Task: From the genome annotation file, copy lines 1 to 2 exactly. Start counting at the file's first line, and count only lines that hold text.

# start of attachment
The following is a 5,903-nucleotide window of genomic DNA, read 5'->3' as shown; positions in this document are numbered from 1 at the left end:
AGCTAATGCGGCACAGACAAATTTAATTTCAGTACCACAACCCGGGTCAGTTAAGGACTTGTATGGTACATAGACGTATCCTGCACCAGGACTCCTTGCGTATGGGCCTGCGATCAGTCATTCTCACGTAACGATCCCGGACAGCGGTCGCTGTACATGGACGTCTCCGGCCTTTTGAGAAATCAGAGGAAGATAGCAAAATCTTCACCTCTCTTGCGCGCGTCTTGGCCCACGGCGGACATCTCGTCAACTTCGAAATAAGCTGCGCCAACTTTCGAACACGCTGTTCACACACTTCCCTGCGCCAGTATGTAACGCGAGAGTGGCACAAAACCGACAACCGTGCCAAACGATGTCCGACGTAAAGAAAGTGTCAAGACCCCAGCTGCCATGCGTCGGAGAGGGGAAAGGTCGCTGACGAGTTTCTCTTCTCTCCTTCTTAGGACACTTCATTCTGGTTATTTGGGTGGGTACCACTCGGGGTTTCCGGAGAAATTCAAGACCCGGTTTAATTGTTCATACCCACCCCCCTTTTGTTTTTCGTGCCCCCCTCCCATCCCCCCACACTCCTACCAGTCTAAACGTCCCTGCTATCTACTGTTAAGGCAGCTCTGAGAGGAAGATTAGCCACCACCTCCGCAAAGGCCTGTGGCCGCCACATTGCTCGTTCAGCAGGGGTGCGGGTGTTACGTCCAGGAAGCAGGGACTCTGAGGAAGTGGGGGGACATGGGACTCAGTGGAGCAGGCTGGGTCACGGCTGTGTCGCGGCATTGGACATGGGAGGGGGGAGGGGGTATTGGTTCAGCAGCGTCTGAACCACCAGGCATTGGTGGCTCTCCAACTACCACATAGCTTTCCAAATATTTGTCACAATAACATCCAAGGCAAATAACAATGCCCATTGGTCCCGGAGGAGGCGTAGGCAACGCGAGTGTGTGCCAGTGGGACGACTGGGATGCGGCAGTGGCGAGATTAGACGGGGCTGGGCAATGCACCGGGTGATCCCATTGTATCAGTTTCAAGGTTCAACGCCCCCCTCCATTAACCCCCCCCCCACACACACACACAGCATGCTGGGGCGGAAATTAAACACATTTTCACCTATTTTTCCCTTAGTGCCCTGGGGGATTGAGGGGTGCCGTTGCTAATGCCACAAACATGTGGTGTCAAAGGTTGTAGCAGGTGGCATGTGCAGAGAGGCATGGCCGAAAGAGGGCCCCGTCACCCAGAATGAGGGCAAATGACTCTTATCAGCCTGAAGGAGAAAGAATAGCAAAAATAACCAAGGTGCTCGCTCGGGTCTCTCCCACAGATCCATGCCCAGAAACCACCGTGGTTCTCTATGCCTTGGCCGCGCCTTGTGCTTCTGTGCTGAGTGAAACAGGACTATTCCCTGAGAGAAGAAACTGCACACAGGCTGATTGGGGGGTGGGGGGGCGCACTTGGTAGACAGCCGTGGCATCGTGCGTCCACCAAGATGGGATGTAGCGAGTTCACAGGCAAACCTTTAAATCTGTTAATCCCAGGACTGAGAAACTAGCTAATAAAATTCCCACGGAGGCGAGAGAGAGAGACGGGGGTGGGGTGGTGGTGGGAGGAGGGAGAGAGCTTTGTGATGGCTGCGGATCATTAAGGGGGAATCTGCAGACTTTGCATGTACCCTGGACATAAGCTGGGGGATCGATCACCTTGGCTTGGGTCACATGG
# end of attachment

The following is a 5,903-nucleotide window of genomic DNA, read 5'->3' as shown; positions in this document are numbered from 1 at the left end:
AGCTAATGCGGCACAGACAAATTTAATTTCAGTACCACAACCCGGGTCAGTTAAGGACTTGTATGGTACATAGACGTATCCTGCACCAGGACTCCTTGCGTATGGGCCTGCGATCAGTCATTCTCACGTAACGATCCCGGACAGCGGTCGCTGTACATGGACGTCTCCGGCCTTTTGAGAAATCAGAGGAAGATAGCAAAATCTTCACCTCTCTTGCGCGCGTCTTGGCCCACGGCGGACATCTCGTCAACTTCGAAATAAGCTGCGCCAACTTTCGAACACGCTGTTCACACACTTCCCTGCGCCAGTATGTAACGCGAGAGTGGCACAAAACCGACAACCGTGCCAAACGATGTCCGACGTAAAGAAAGTGTCAAGACCCCAGCTGCCATGCGTCGGAGAGGGGAAAGGTCGCTGACGAGTTTCTCTTCTCTCCTTCTTAGGACACTTCATTCTGGTTATTTGGGTGGGTACCACTCGGGGTTTCCGGAGAAATTCAAGACCCGGTTTAATTGTTCATACCCACCCCCCTTTTGTTTTTCGTGCCCCCCTCCCATCCCCCCACACTCCTACCAGTCTAAACGTCCCTGCTATCTACTGTTAAGGCAGCTCTGAGAGGAAGATTAGCCACCACCTCCGCAAAGGCCTGTGGCCGCCACATTGCTCGTTCAGCAGGGGTGCGGGTGTTACGTCCAGGAAGCAGGGACTCTGAGGAAGTGGGGGGACATGGGACTCAGTGGAGCAGGCTGGGTCACGGCTGTGTCGCGGCATTGGACATGGGAGGGGGGAGGGGGTATTGGTTCAGCAGCGTCTGAACCACCAGGCATTGGTGGCTCTCCAACTACCACATAGCTTTCCAAATATTTGTCACAATAACATCCAAGGCAAATAACAATGCCCATTGGTCCCGGAGGAGGCGTAGGCAACGCGAGTGTGTGCCAGTGGGACGACTGGGATGCGGCAGTGGCGAGATTAGACGGGGCTGGGCAATGCACCGGGTGATCCCATTGTATCAGTTTCAAGGTTCAACGCCCCCCTCCATTAACCCCCCCCCCACACACACACACAGCATGCTGGGGCGGAAATTAAACACATTTTCACCTATTTTTCCCTTAGTGCCCTGGGGGATTGAGGGGTGCCGTTGCTAATGCCACAAACATGTGGTGTCAAAGGTTGTAGCAGGTGGCATGTGCAGAGAGGCATGGCCGAAAGAGGGCCCCGTCACCCAGAATGAGGGCAAATGACTCTTATCAGCCTGAAGGAGAAAGAATAGCAAAAATAACCAAGGTGCTCGCTCGGGTCTCTCCCACAGATCCATGCCCAGAAACCACCGTGGTTCTCTATGCCTTGGCCGCGCCTTGTGCTTCTGTGCTGAGTGAAACAGGACTATTCCCTGAGAGAAGAAACTGCACACAGGCTGATTGGGGGGTGGGGGGGCGCACTTGGTAGACAGCCGTGGCATCGTGCGTCCACCAAGATGGGATGTAGCGAGTTCACAGGCAAACCTTTAAATCTGTTAATCCCAGGACTGAGAAACTAGCTAATAAAATTCCCACGGAGGCGAGAGAGAGAGACGGGGGTGGGGTGGTGGTGGGAGGAGGGAGAGAGCTTTGTGATGGCTGCGGATCATTAAGGGGGAATCTGCAGACTTTGCATGTACCCTGGACATAAGCTGGGGGATCGATCACCTTGGCTTGGGTCACATGG